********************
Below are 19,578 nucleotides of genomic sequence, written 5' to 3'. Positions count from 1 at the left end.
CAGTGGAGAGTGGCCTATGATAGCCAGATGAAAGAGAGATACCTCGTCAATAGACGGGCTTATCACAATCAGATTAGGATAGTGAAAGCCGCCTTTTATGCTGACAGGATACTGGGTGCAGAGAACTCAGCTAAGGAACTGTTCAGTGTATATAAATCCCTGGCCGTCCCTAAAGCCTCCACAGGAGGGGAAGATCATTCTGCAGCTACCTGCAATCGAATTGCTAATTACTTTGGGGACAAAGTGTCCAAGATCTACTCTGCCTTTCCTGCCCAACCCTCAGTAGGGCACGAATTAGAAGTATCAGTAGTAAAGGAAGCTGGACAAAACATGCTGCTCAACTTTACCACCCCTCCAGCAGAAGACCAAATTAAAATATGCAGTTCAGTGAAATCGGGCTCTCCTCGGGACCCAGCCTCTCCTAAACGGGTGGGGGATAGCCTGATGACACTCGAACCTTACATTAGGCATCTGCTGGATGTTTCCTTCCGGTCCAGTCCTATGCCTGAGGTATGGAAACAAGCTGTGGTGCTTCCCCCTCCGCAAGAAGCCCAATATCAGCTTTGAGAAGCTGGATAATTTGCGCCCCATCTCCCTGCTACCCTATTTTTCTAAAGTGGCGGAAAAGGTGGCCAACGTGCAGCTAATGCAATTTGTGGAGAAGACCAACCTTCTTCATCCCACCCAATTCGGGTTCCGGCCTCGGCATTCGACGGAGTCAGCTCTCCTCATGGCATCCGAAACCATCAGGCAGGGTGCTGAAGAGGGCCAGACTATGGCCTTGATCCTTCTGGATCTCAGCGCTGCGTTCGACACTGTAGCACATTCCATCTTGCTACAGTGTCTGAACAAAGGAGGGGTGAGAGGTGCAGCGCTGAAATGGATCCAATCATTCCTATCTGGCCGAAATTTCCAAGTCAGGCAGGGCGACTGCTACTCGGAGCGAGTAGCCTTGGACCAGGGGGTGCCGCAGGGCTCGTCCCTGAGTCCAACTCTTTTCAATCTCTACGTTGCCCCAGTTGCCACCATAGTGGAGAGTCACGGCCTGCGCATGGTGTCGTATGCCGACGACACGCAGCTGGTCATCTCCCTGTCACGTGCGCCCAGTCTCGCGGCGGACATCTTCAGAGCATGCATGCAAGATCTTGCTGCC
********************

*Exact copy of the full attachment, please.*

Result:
Below are 19,578 nucleotides of genomic sequence, written 5' to 3'. Positions count from 1 at the left end.
CAGTGGAGAGTGGCCTATGATAGCCAGATGAAAGAGAGATACCTCGTCAATAGACGGGCTTATCACAATCAGATTAGGATAGTGAAAGCCGCCTTTTATGCTGACAGGATACTGGGTGCAGAGAACTCAGCTAAGGAACTGTTCAGTGTATATAAATCCCTGGCCGTCCCTAAAGCCTCCACAGGAGGGGAAGATCATTCTGCAGCTACCTGCAATCGAATTGCTAATTACTTTGGGGACAAAGTGTCCAAGATCTACTCTGCCTTTCCTGCCCAACCCTCAGTAGGGCACGAATTAGAAGTATCAGTAGTAAAGGAAGCTGGACAAAACATGCTGCTCAACTTTACCACCCCTCCAGCAGAAGACCAAATTAAAATATGCAGTTCAGTGAAATCGGGCTCTCCTCGGGACCCAGCCTCTCCTAAACGGGTGGGGGATAGCCTGATGACACTCGAACCTTACATTAGGCATCTGCTGGATGTTTCCTTCCGGTCCAGTCCTATGCCTGAGGTATGGAAACAAGCTGTGGTGCTTCCCCCTCCGCAAGAAGCCCAATATCAGCTTTGAGAAGCTGGATAATTTGCGCCCCATCTCCCTGCTACCCTATTTTTCTAAAGTGGCGGAAAAGGTGGCCAACGTGCAGCTAATGCAATTTGTGGAGAAGACCAACCTTCTTCATCCCACCCAATTCGGGTTCCGGCCTCGGCATTCGACGGAGTCAGCTCTCCTCATGGCATCCGAAACCATCAGGCAGGGTGCTGAAGAGGGCCAGACTATGGCCTTGATCCTTCTGGATCTCAGCGCTGCGTTCGACACTGTAGCACATTCCATCTTGCTACAGTGTCTGAACAAAGGAGGGGTGAGAGGTGCAGCGCTGAAATGGATCCAATCATTCCTATCTGGCCGAAATTTCCAAGTCAGGCAGGGCGACTGCTACTCGGAGCGAGTAGCCTTGGACCAGGGGGTGCCGCAGGGCTCGTCCCTGAGTCCAACTCTTTTCAATCTCTACGTTGCCCCAGTTGCCACCATAGTGGAGAGTCACGGCCTGCGCATGGTGTCGTATGCCGACGACACGCAGCTGGTCATCTCCCTGTCACGTGCGCCCAGTCTCGCGGCGGACATCTTCAGAGCATGCATGCAAGATCTTGCTGCC